The images to scale are selected by a query. If non-image files are selected, they are skipped. This is done by appending a query mimetype:images/* (which can be be changed in the configuration file). Other options for querying are the same as with the find command. See here for more details.

By default, all encrypted files are skipped. With -d those files are tried to decrypt. The Decryption options can be used to specify how to decrypt. Since there are two encryption methods, it is possible to use both or just one. If there are only options for one method given, the other is not used (meaning these encrypted files are skipped).

The output is rendered (like with find) using a format pattern. It can be specfified with --pattern. When evaluating the format pattern, standard properties are retrieved from the scaled image but image metadata (all image properties except width and height) is taken from the original image. Additionall, all properties from the original image are available and prefixed by origin-.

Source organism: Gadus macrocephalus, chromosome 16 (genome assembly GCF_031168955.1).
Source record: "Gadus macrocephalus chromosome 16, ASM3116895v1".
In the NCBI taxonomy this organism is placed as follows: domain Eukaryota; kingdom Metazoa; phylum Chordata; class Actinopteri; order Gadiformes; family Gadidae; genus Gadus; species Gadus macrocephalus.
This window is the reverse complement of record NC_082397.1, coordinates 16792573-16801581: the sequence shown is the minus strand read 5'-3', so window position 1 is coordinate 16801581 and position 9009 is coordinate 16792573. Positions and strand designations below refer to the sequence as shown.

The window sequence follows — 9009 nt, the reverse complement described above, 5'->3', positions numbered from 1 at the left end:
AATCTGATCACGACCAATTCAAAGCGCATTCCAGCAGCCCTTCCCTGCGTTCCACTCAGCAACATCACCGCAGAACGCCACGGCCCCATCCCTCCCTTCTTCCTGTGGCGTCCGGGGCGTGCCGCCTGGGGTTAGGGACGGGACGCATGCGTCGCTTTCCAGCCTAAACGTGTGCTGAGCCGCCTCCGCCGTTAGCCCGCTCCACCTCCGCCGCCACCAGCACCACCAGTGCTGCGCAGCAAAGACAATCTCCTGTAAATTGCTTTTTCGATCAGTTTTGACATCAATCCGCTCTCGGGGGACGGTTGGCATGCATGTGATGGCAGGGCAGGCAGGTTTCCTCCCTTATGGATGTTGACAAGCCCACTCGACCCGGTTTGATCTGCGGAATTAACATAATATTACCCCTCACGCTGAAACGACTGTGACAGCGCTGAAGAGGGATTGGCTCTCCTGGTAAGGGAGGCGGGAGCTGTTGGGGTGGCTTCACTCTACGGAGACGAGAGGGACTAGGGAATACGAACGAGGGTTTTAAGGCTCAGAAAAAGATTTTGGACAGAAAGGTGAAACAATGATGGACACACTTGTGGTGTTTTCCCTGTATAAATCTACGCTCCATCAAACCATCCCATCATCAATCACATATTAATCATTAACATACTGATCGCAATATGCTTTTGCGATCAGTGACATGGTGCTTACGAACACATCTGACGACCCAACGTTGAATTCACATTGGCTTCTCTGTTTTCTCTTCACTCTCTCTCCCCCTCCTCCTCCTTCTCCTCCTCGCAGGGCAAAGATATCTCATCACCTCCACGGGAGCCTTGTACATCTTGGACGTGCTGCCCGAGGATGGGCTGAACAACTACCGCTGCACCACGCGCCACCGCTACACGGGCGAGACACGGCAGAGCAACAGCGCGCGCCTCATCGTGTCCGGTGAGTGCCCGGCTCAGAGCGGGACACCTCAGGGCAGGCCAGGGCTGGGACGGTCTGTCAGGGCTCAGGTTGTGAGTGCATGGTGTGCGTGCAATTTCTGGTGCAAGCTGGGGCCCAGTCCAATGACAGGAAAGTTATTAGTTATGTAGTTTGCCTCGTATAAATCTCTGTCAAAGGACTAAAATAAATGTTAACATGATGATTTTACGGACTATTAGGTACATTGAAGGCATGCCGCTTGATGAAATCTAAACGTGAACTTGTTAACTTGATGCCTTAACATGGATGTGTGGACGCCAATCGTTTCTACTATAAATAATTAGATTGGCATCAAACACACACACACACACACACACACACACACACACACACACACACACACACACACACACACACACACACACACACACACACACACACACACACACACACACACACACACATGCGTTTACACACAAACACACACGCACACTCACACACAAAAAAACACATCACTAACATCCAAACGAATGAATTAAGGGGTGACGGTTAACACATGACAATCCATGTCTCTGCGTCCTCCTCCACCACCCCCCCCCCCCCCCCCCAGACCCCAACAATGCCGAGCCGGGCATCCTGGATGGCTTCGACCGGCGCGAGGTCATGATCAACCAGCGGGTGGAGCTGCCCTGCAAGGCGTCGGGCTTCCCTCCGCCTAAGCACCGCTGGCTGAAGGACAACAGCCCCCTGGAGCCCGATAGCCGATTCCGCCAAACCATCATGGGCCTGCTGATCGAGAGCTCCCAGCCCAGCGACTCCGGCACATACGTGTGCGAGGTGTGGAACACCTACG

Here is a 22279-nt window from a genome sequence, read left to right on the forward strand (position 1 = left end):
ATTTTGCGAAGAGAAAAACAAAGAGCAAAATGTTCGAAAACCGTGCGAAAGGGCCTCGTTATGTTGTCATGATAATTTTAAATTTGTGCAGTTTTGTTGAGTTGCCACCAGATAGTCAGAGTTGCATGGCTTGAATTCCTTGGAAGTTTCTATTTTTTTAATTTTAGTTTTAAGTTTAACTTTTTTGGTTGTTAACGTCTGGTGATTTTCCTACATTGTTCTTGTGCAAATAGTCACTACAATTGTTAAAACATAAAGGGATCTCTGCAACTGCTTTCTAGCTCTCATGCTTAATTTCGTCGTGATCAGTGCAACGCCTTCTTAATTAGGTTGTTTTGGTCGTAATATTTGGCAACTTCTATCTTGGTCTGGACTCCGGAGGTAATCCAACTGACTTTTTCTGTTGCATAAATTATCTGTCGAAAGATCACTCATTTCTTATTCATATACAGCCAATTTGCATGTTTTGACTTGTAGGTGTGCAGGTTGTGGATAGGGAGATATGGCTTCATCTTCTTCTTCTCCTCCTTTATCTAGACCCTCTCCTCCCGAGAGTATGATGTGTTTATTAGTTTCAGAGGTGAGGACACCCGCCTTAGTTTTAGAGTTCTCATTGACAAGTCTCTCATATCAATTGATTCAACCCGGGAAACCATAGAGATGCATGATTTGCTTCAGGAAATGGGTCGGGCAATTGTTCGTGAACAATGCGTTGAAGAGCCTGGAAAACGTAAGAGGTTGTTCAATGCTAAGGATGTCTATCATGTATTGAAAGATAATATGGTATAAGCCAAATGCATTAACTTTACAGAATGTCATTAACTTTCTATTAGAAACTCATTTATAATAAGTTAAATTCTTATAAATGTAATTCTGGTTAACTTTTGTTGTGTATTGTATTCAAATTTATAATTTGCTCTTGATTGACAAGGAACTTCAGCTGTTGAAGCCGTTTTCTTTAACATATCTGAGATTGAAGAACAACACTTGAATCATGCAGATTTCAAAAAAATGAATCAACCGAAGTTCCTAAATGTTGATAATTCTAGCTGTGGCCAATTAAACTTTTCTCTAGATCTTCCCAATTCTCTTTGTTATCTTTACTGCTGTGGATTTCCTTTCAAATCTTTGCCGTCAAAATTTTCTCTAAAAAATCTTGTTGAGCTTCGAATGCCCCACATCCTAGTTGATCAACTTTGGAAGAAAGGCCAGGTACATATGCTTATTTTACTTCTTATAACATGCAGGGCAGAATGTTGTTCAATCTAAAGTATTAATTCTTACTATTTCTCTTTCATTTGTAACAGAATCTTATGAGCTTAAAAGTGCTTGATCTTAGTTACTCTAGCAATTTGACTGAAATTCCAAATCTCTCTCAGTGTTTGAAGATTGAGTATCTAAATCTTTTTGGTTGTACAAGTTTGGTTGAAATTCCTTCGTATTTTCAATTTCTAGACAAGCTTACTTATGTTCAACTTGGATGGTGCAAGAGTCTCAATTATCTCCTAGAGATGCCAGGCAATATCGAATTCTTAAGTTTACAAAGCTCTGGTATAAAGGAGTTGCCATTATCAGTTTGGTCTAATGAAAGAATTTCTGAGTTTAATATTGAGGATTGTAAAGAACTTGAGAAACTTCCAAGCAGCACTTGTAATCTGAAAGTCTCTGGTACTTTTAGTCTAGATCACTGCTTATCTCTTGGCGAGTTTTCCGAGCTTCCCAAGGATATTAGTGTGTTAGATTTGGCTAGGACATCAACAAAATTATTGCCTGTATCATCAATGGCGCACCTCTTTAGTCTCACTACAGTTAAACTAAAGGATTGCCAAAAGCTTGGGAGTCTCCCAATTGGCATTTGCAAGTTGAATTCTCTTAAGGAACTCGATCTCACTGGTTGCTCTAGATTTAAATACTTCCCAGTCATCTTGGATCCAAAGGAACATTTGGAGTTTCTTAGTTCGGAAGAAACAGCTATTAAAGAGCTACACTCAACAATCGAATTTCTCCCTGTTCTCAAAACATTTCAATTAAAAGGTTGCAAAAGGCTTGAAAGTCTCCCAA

By default, new images are written to a directory in chee’s working directory. With --outdir another dircetory can be specified.

With --nameformat you can specify a format pattern to determine the target filename. By default, a name containing the checksum of the original file and the target size is generated. This pattern is evaluated against the properties of the original file plus target-width and target-height that are set to the dimensions of the scaled image.

With --concurrent the processing is done in parallel. Note, that the order of the result differs from the input list.